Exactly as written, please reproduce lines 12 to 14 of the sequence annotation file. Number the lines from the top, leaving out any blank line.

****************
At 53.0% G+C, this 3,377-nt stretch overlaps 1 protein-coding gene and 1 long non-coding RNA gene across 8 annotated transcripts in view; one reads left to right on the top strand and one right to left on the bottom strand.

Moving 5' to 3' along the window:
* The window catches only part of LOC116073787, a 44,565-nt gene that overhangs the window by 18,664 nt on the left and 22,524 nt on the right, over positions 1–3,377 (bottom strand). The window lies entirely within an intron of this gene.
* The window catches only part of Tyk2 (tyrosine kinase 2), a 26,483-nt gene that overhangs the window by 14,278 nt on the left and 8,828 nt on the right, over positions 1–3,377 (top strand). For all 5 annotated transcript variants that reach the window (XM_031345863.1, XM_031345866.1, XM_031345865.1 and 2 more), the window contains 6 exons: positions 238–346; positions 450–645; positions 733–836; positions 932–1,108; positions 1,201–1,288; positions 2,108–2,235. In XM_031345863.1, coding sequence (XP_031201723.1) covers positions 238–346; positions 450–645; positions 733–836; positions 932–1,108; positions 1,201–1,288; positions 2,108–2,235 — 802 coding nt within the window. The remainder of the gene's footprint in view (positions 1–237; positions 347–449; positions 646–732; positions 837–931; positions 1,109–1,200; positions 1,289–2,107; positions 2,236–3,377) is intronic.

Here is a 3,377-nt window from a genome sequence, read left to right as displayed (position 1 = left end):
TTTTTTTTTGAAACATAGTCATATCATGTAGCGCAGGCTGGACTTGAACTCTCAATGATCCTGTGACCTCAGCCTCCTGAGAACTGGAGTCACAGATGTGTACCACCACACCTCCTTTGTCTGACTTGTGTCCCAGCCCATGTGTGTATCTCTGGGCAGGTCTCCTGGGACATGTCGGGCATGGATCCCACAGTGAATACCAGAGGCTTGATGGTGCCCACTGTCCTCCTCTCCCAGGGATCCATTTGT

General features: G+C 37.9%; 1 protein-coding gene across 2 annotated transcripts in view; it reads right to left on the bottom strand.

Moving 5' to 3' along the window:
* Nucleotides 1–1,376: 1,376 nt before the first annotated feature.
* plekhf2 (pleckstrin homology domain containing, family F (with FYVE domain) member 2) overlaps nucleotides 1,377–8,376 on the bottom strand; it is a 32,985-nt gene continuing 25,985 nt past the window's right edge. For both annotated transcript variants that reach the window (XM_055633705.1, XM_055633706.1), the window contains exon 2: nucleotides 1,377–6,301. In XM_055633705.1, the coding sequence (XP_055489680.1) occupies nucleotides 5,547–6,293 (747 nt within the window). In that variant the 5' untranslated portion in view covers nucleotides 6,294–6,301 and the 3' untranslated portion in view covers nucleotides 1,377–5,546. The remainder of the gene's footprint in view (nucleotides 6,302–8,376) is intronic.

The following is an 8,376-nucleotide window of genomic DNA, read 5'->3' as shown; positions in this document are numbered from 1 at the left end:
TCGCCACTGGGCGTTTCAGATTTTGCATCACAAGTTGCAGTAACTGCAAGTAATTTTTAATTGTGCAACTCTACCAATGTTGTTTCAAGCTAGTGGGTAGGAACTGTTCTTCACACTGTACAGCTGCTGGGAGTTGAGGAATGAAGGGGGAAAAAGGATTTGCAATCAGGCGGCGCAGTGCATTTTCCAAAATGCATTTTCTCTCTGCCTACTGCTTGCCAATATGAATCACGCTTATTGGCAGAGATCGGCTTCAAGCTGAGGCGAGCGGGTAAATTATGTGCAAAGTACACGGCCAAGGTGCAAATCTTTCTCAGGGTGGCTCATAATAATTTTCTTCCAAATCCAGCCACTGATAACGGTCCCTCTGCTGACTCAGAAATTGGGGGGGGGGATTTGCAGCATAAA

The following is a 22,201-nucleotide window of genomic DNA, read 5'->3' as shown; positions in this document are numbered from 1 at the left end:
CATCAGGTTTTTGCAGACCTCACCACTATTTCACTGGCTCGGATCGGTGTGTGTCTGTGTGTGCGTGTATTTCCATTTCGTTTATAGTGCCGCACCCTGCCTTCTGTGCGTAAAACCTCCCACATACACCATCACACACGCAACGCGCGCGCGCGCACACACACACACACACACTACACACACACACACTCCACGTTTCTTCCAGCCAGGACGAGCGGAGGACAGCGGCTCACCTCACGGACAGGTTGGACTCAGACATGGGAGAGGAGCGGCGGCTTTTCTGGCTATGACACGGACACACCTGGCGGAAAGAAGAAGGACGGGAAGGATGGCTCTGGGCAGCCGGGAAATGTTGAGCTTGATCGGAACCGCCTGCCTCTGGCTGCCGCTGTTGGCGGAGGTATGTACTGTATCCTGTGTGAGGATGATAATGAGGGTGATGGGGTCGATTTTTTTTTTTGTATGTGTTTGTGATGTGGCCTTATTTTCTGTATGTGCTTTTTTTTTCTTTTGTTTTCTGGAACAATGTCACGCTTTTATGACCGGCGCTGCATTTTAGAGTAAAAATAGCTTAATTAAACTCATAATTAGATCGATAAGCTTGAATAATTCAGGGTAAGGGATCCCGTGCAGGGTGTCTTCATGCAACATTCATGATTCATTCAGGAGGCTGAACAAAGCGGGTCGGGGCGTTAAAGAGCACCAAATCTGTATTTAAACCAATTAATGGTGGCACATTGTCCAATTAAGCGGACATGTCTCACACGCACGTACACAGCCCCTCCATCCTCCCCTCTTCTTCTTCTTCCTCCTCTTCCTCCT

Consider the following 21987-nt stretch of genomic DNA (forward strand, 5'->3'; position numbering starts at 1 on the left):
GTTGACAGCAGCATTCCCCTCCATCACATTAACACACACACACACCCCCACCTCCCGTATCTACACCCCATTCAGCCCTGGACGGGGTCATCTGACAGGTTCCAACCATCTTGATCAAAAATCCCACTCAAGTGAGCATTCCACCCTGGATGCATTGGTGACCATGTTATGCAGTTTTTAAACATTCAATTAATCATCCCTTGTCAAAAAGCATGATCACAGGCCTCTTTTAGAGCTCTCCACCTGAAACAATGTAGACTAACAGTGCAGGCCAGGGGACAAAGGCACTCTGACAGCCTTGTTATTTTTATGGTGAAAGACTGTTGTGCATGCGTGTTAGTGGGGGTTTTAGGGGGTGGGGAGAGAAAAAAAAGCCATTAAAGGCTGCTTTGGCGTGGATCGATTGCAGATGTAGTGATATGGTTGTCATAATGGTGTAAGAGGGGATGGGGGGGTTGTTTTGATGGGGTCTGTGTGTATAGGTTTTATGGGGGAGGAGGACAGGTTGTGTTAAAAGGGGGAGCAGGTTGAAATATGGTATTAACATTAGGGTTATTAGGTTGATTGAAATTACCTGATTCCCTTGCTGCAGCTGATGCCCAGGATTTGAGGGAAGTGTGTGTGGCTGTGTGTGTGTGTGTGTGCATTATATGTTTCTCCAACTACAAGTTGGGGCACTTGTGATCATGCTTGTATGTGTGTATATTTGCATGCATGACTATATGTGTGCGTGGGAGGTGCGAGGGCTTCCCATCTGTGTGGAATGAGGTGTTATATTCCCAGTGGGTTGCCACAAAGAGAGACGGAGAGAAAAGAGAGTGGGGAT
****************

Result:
TCGCCACTGGGCGTTTCAGATTTTGCATCACAAGTTGCAGTAACTGCAAGTAATTTTTAATTGTGCAACTCTACCAATGTTGTTTCAAGCTAGTGGGTAGGAACTGTTCTTCACACTGTACAGCTGCTGGGAGTTGAGGAATGAAGGGGGAAAAAGGATTTGCAATCAGGCGGCGCAGTGCATTTTCCAAAATGCATTTTCTCTCTGCCTACTGCTTGCCAATATGAATCACGCTTATTGGCAGAGATCGGCTTCAAGCTGAGGCGAGCGGGTAAATTATGTGCAAAGTACACGGCCAAGGTGCAAATCTTTCTCAGGGTGGCTCATAATAATTTTCTTCCAAATCCAGCCACTGATAACGGTCCCTCTGCTGACTCAGAAATTGGGGGGGGGGATTTGCAGCATAAA

The following is a 22,201-nucleotide window of genomic DNA, read 5'->3' as shown; positions in this document are numbered from 1 at the left end:
CATCAGGTTTTTGCAGACCTCACCACTATTTCACTGGCTCGGATCGGTGTGTGTCTGTGTGTGCGTGTATTTCCATTTCGTTTATAGTGCCGCACCCTGCCTTCTGTGCGTAAAACCTCCCACATACACCATCACACACGCAACGCGCGCGCGCGCACACACACACACACACACTACACACACACACACTCCACGTTTCTTCCAGCCAGGACGAGCGGAGGACAGCGGCTCACCTCACGGACAGGTTGGACTCAGACATGGGAGAGGAGCGGCGGCTTTTCTGGCTATGACACGGACACACCTGGCGGAAAGAAGAAGGACGGGAAGGATGGCTCTGGGCAGCCGGGAAATGTTGAGCTTGATCGGAACCGCCTGCCTCTGGCTGCCGCTGTTGGCGGAGGTATGTACTGTATCCTGTGTGAGGATGATAATGAGGGTGATGGGGTCGATTTTTTTTTTTGTATGTGTTTGTGATGTGGCCTTATTTTCTGTATGTGCTTTTTTTTTCTTTTGTTTTCTGGAACAATGTCACGCTTTTATGACCGGCGCTGCATTTTAGAGTAAAAATAGCTTAATTAAACTCATAATTAGATCGATAAGCTTGAATAATTCAGGGTAAGGGATCCCGTGCAGGGTGTCTTCATGCAACATTCATGATTCATTCAGGAGGCTGAACAAAGCGGGTCGGGGCGTTAAAGAGCACCAAATCTGTATTTAAACCAATTAATGGTGGCACATTGTCCAATTAAGCGGACATGTCTCACACGCACGTACACAGCCCCTCCATCCTCCCCTCTTCTTCTTCTTCCTCCTCTTCCTCCT